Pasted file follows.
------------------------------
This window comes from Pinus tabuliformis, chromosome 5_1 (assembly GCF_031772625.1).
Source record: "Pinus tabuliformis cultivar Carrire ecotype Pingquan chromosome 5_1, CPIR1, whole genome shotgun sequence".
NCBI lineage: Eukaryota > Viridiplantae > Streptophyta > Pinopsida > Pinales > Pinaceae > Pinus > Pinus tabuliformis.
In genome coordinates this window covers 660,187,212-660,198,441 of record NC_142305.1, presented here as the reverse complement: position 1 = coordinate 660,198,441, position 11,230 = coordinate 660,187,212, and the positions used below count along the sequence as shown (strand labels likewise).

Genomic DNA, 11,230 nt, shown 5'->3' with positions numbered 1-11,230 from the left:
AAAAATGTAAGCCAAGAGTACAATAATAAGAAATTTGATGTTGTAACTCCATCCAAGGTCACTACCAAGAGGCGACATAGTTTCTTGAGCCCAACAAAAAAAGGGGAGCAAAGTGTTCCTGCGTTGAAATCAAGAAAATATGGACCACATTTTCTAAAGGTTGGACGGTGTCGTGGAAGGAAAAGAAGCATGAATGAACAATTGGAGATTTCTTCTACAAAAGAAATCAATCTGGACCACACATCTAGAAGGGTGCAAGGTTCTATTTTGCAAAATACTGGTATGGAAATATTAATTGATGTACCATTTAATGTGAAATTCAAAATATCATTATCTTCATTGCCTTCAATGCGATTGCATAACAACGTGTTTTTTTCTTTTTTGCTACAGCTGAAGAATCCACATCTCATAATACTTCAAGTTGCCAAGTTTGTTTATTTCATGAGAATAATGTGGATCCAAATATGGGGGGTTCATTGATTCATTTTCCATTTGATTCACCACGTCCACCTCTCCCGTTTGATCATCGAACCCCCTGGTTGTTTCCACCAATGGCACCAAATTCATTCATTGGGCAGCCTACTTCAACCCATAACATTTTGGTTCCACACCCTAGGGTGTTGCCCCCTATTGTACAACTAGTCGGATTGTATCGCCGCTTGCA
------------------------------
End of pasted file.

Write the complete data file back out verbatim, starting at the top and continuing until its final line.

This window comes from Pinus tabuliformis, chromosome 5_1 (assembly GCF_031772625.1).
Source record: "Pinus tabuliformis cultivar Carrire ecotype Pingquan chromosome 5_1, CPIR1, whole genome shotgun sequence".
NCBI lineage: Eukaryota > Viridiplantae > Streptophyta > Pinopsida > Pinales > Pinaceae > Pinus > Pinus tabuliformis.
In genome coordinates this window covers 660,187,212-660,198,441 of record NC_142305.1, presented here as the reverse complement: position 1 = coordinate 660,198,441, position 11,230 = coordinate 660,187,212, and the positions used below count along the sequence as shown (strand labels likewise).

Genomic DNA, 11,230 nt, shown 5'->3' with positions numbered 1-11,230 from the left:
AAAAATGTAAGCCAAGAGTACAATAATAAGAAATTTGATGTTGTAACTCCATCCAAGGTCACTACCAAGAGGCGACATAGTTTCTTGAGCCCAACAAAAAAAGGGGAGCAAAGTGTTCCTGCGTTGAAATCAAGAAAATATGGACCACATTTTCTAAAGGTTGGACGGTGTCGTGGAAGGAAAAGAAGCATGAATGAACAATTGGAGATTTCTTCTACAAAAGAAATCAATCTGGACCACACATCTAGAAGGGTGCAAGGTTCTATTTTGCAAAATACTGGTATGGAAATATTAATTGATGTACCATTTAATGTGAAATTCAAAATATCATTATCTTCATTGCCTTCAATGCGATTGCATAACAACGTGTTTTTTTCTTTTTTGCTACAGCTGAAGAATCCACATCTCATAATACTTCAAGTTGCCAAGTTTGTTTATTTCATGAGAATAATGTGGATCCAAATATGGGGGGTTCATTGATTCATTTTCCATTTGATTCACCACGTCCACCTCTCCCGTTTGATCATCGAACCCCCTGGTTGTTTCCACCAATGGCACCAAATTCATTCATTGGGCAGCCTACTTCAACCCATAACATTTTGGTTCCACACCCTAGGGTGTTGCCCCCTATTGTACAACTAGTCGGATTGTATCGCCGCTTGCA